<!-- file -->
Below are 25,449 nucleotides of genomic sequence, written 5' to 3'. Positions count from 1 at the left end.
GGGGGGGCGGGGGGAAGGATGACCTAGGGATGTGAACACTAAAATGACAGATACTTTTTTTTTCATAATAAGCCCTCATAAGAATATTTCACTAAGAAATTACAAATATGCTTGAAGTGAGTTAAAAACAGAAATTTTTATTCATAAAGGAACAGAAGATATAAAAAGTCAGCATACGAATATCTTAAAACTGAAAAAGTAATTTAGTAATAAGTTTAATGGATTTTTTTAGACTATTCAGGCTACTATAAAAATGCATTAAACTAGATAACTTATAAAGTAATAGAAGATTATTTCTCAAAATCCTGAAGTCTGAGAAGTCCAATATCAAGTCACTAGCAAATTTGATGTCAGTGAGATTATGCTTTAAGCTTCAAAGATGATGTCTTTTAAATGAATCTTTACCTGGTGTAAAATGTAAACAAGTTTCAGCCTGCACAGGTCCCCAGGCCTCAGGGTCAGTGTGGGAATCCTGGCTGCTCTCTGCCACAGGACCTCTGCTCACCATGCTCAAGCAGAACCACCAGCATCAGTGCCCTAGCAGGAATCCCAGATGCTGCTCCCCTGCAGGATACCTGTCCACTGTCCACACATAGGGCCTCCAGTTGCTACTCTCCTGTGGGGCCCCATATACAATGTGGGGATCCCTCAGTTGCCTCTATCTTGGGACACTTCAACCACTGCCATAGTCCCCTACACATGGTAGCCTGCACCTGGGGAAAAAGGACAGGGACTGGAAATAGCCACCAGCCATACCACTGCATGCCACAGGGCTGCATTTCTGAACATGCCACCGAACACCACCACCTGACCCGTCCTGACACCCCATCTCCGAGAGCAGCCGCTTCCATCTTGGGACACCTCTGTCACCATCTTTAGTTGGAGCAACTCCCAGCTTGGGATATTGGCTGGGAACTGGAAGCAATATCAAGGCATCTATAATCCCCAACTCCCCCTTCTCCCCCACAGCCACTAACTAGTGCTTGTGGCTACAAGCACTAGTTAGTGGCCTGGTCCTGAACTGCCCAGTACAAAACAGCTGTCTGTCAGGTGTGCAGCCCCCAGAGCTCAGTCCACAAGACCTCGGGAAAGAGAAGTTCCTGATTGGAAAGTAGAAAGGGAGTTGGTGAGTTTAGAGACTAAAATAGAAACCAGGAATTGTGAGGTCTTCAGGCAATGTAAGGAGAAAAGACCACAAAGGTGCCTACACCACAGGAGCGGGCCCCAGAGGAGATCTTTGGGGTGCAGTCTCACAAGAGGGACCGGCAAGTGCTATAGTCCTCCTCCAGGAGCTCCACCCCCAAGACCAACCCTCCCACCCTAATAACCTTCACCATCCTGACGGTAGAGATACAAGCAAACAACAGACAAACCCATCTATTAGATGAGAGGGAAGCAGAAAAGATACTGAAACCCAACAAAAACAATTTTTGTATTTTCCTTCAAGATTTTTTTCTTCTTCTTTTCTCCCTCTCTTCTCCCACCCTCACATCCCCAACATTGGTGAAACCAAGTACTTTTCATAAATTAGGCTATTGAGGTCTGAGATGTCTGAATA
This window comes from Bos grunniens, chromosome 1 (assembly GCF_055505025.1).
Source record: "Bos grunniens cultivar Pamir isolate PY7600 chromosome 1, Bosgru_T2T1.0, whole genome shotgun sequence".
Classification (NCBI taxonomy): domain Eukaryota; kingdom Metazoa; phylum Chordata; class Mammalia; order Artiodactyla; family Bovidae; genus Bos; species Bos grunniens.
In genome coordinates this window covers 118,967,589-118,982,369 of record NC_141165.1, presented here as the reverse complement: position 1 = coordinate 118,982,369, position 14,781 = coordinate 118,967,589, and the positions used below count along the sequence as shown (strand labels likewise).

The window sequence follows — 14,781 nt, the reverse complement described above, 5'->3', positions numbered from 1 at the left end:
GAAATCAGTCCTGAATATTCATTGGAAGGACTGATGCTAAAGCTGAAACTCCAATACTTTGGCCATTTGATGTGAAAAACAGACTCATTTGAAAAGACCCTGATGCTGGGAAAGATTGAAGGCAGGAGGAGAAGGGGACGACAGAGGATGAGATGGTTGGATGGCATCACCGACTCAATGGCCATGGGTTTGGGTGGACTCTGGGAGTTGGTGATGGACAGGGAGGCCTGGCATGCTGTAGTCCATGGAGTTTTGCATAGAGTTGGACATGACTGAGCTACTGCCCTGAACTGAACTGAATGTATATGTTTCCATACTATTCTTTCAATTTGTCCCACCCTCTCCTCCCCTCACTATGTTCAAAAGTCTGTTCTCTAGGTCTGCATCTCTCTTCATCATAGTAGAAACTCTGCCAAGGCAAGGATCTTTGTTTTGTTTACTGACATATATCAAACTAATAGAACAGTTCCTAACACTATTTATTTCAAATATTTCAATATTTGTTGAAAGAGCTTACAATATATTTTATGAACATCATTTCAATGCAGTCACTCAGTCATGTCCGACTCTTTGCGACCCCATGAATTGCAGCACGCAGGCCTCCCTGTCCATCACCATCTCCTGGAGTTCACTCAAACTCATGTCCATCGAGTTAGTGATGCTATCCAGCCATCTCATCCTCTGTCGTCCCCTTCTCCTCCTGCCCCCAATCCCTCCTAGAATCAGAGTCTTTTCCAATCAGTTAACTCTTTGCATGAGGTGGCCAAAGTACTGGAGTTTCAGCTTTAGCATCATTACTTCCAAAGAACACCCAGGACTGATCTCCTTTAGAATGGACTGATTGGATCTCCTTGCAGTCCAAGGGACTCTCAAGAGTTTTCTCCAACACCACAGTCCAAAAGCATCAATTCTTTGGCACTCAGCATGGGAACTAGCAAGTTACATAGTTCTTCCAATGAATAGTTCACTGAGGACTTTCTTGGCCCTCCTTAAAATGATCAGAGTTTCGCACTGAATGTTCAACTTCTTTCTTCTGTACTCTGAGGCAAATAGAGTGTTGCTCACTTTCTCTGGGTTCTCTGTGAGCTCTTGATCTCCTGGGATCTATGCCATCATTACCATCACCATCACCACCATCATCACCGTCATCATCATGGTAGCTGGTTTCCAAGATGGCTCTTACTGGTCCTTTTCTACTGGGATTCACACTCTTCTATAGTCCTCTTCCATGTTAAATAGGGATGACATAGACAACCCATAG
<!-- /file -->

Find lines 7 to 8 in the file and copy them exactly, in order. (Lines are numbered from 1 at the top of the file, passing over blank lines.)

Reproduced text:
The window sequence follows — 14,781 nt, the reverse complement described above, 5'->3', positions numbered from 1 at the left end:
GAAATCAGTCCTGAATATTCATTGGAAGGACTGATGCTAAAGCTGAAACTCCAATACTTTGGCCATTTGATGTGAAAAACAGACTCATTTGAAAAGACCCTGATGCTGGGAAAGATTGAAGGCAGGAGGAGAAGGGGACGACAGAGGATGAGATGGTTGGATGGCATCACCGACTCAATGGCCATGGGTTTGGGTGGACTCTGGGAGTTGGTGATGGACAGGGAGGCCTGGCATGCTGTAGTCCATGGAGTTTTGCATAGAGTTGGACATGACTGAGCTACTGCCCTGAACTGAACTGAATGTATATGTTTCCATACTATTCTTTCAATTTGTCCCACCCTCTCCTCCCCTCACTATGTTCAAAAGTCTGTTCTCTAGGTCTGCATCTCTCTTCATCATAGTAGAAACTCTGCCAAGGCAAGGATCTTTGTTTTGTTTACTGACATATATCAAACTAATAGAACAGTTCCTAACACTATTTATTTCAAATATTTCAATATTTGTTGAAAGAGCTTACAATATATTTTATGAACATCATTTCAATGCAGTCACTCAGTCATGTCCGACTCTTTGCGACCCCATGAATTGCAGCACGCAGGCCTCCCTGTCCATCACCATCTCCTGGAGTTCACTCAAACTCATGTCCATCGAGTTAGTGATGCTATCCAGCCATCTCATCCTCTGTCGTCCCCTTCTCCTCCTGCCCCCAATCCCTCCTAGAATCAGAGTCTTTTCCAATCAGTTAACTCTTTGCATGAGGTGGCCAAAGTACTGGAGTTTCAGCTTTAGCATCATTACTTCCAAAGAACACCCAGGACTGATCTCCTTTAGAATGGACTGATTGGATCTCCTTGCAGTCCAAGGGACTCTCAAGAGTTTTCTCCAACACCACAGTCCAAAAGCATCAATTCTTTGGCACTCAGCATGGGAACTAGCAAGTTACATAGTTCTTCCAATGAATAGTTCACTGAGGACTTTCTTGGCCCTCCTTAAAATGATCAGAGTTTCGCACTGAATGTTCAACTTCTTTCTTCTGTACTCTGAGGCAAATAGAGTGTTGCTCACTTTCTCTGGGTTCTCTGTGAGCTCTTGATCTCCTGGGATCTATGCCATCATTACCATCACCATCACCACCATCATCACCGTCATCATCATGGTAGCTGGTTTCCAAGATGGCTCTTACTGGTCCTTTTCTACTGGGATTCACACTCTTCTATAGTCCTCTTCCATGTTAAATAGGGATGACATAGACAACCCATAG